CNN.com reports on the story of a pregnant woman named Kerry who was given a CT scan of the abdomen when she went in to the emergency room after experiencing bleeding.
It turned out that the hospital made a mistake in giving her a CT scan. The scan was meant for another patient with the same first name. As a result, Kerry and her husband are now concerned for the health of their now 15-month-old son, as experts believe that a fetus exposed to radiation may develop physical and mental growth problems.
The hospital was very up-front about the mistake, which they realized and revealed to Kerry and her husband right after the CT scan took place, and the emergency room doctor apologized for the error.
The article then goes on to list ways in which patients can be part of ensuring that such errors do not happen. While it is important for a patient, when physically possible, to be aware of what is happening and speak up if he/she sees something that is wrong, the patient is not the one being paid to provide health care services. Medical providers and institutions are being paid to provide high-quality care.
Systems need to be put in place to prevent errors from happening. Rather than relying on the patient to say, as the article suggests, "My name is Mary Smith, my date of birth is October 21, 1965, and I’m here for an appendectomy,” it would be preferable to not have to rely on a patient who is vulnerable, scared and in intense pain, awaiting an appendectomy, to be the one to make sure the surgery is being done on the right patient. It should be normal procedure for medical providers to ask each patient “Are you Mary Smith?” “Were you born on October 21, 1956?” and “Are you here for an appendectomy?”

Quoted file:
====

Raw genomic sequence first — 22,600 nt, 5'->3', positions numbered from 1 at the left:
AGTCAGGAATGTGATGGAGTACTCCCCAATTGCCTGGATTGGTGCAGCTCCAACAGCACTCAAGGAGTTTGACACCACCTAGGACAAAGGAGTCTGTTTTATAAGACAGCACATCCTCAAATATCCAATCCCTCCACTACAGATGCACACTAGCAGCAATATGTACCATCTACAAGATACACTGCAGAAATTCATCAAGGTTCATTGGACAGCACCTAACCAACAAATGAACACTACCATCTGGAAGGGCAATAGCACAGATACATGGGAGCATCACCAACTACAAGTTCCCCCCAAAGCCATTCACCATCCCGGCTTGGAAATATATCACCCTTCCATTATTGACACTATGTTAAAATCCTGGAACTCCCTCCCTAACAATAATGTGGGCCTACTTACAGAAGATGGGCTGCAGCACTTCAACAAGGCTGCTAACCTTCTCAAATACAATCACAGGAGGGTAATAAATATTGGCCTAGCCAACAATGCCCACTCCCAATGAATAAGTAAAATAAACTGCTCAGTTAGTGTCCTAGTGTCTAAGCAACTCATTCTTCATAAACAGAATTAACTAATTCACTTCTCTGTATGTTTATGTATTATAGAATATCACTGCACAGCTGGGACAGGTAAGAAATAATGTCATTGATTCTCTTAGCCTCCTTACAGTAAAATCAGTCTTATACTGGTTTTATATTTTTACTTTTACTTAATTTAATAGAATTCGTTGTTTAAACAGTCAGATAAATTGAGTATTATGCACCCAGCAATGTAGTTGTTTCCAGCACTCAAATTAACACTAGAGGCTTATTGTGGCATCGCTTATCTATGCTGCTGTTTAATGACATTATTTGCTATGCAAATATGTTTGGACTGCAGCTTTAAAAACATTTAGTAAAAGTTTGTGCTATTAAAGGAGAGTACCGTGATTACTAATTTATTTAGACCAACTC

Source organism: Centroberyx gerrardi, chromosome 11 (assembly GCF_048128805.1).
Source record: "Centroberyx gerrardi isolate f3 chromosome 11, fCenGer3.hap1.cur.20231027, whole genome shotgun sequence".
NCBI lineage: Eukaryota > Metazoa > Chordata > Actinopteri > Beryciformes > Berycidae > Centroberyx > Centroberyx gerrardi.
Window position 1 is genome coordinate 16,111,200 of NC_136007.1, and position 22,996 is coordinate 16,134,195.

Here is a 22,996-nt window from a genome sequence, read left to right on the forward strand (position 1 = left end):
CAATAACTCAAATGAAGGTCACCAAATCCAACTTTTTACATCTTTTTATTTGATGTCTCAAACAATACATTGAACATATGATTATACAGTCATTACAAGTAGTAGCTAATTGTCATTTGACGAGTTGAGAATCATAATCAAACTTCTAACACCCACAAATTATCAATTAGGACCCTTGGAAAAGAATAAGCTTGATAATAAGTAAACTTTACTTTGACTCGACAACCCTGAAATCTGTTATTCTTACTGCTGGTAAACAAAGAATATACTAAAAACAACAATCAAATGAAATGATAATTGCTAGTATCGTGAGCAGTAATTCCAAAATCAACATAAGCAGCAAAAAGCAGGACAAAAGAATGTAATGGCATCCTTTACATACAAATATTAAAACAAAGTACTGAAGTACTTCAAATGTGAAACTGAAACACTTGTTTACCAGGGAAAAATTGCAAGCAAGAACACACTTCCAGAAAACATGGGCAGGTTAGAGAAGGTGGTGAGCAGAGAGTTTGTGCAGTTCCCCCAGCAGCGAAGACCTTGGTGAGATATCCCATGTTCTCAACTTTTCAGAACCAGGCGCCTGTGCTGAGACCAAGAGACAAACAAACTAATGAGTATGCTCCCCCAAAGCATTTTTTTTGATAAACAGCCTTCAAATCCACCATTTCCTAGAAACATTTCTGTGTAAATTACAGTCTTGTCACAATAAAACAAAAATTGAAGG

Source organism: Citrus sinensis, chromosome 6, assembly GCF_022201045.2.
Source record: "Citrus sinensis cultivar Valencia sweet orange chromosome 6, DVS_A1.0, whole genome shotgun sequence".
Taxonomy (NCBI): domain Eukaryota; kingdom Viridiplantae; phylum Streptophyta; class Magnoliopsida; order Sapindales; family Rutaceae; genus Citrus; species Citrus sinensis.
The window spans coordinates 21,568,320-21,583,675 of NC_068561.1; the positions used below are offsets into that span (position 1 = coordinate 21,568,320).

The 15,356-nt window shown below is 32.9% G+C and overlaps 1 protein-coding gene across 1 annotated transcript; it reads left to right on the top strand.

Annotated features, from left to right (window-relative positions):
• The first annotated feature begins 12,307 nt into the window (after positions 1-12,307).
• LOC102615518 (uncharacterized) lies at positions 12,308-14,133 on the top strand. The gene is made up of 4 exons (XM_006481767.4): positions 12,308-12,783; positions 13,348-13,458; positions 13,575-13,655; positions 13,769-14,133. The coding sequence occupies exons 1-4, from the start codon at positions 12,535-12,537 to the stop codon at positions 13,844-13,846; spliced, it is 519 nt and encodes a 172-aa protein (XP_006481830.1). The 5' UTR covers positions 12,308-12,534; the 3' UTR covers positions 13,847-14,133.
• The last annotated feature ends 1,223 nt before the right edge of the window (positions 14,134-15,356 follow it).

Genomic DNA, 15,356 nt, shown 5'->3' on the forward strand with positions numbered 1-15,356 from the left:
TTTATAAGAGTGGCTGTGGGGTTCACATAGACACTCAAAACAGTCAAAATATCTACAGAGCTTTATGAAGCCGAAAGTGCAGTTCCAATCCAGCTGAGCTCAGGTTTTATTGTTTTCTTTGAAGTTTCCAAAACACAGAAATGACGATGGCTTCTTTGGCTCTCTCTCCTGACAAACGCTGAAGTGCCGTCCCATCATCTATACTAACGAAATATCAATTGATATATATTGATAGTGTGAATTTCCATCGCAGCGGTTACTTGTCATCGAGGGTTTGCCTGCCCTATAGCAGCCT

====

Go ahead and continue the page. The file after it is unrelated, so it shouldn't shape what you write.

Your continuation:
If these questions had been asked of Kerry, perhaps she and her husband would not have to live with the worry that their son may be harmed as a result of a serious error.
-Deborah W. Wachenheim